Actions and Detail Panel
Constructing Women’s Leadership Representation in the UK Press During a Tim...
Wed 3 May 2017, 12:00 – 14:00 BST
A continuing challenge for organizations is the persistent underrepresentation of women in senior roles, which gained a particular prominence during the global financial crisis (GFC). The GFC has raised questions regarding the forms of leadership that allowed the crisis to happen and alternative proposals regarding how future crises might be avoided. Within this context women’s leadership has been positioned as an ethical alternative to styles of masculinist leadership that led to the crisis in the first place Through a multimodal discursive analysis this article examines the socio-cultural assumptions sustaining the gendering of leadership in the popular press to critically analyse how women’s leadership is represented during the GFC of 2008-2012. Highlighting the media’s portrayal of women’s leadership as a gendered field of activity where different forms of gender capital come into play, we identify three sets of dialectics: women as leaders and women as feminine, women as credible leaders and women as lacking in credibility, and women as victims and women as their own worst enemies. Together, the dialectics work together to form a discursive pattern framed by a male leadership model that narrates the promise of women leaders, yet the disappointment that they are not men. Our study extends understandings regarding how female and feminine forms of gender capital operate dialectically, where the media employs feminine capital to promote women’s positioning as leaders yet also leverages female capital as a constraint. We propose this understanding can be of value to organizations to understand the impact and influence of discourse on efforts to promote women into leadership roles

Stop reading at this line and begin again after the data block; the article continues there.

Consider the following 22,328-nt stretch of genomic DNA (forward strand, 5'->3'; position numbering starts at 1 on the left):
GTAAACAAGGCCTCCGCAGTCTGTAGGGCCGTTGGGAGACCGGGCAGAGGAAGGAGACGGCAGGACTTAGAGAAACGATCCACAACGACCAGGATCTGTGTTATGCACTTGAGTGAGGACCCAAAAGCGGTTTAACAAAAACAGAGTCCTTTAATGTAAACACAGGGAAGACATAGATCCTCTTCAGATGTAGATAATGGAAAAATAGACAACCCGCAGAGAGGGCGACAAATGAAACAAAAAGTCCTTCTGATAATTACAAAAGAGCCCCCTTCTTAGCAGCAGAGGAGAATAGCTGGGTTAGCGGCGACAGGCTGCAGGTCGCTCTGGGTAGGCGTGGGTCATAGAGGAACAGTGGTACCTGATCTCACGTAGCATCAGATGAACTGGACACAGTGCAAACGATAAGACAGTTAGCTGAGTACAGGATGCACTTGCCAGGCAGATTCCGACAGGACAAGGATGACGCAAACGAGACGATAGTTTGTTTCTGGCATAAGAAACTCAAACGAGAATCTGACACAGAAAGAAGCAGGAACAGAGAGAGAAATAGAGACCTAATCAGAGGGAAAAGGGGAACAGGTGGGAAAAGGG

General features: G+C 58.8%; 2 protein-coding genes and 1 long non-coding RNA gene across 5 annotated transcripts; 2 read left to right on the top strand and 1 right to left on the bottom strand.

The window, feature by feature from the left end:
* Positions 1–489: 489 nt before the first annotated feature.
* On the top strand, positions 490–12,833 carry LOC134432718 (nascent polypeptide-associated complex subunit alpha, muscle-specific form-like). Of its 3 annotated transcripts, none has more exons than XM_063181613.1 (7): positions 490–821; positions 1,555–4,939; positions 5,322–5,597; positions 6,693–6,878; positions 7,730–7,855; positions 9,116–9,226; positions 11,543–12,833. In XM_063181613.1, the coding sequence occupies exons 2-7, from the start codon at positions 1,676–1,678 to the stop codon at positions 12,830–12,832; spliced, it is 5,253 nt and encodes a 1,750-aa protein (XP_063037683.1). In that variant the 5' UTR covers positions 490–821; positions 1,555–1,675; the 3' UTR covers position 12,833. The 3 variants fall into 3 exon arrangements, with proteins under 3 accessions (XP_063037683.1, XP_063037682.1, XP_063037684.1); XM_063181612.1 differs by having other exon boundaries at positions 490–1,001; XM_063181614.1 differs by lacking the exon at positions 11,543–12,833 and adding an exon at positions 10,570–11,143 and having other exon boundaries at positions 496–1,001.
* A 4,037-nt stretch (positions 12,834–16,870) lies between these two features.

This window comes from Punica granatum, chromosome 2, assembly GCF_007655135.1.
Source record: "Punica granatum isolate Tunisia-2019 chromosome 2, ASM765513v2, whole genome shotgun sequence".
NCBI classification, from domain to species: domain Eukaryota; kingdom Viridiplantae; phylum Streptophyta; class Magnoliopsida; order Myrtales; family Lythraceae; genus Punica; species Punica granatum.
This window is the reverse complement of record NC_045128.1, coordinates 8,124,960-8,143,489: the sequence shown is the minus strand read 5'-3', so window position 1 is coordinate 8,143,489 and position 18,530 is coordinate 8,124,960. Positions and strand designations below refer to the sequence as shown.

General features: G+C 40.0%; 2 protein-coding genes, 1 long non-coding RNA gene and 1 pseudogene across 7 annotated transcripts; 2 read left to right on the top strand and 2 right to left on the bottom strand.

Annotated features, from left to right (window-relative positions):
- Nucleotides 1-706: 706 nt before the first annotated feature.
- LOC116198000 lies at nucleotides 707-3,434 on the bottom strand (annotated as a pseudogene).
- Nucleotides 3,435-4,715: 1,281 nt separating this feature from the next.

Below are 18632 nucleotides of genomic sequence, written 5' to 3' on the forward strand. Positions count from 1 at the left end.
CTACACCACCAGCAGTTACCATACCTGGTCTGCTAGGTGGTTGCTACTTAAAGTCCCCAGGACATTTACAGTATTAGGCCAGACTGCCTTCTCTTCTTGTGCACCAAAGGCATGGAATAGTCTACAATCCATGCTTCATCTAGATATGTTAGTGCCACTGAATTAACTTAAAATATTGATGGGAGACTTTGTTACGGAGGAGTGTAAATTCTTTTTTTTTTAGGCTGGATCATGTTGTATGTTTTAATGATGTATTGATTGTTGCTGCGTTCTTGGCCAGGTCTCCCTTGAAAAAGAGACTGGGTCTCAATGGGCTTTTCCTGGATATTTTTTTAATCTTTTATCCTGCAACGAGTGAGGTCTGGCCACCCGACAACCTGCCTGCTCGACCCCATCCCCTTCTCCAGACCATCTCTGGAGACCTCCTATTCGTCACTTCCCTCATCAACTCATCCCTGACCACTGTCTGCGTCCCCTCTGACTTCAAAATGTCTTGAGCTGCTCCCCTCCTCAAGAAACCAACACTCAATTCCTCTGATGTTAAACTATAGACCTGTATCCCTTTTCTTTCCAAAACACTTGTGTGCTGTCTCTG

Carole Elliott is Professor of HRD at Roehampton Business School. She has previously worked at the universities of Durham, Hull and Lancaster. She is the PI for the ESRC Seminar Series ‘Challenging Gendered Media Mis(s)Representations of Women Professionals and Leaders’ (2014-17), and is currently the Editor-in-Chief of the Taylor and Francis journal Human Resource Development International. She is a visiting fellow at the George Washington University, Washington DC and a fellow of the Leadership Trust Foundation. Her research interests lie at the intersection of disciplinary fields: management and leadership learning, organization studies and human resource development. Other current research projects include a BAM-funded project (with Dr Linda Perriton, University of Stirling) investigating the visibility of gender and diversity in the undergraduate business school curriculum.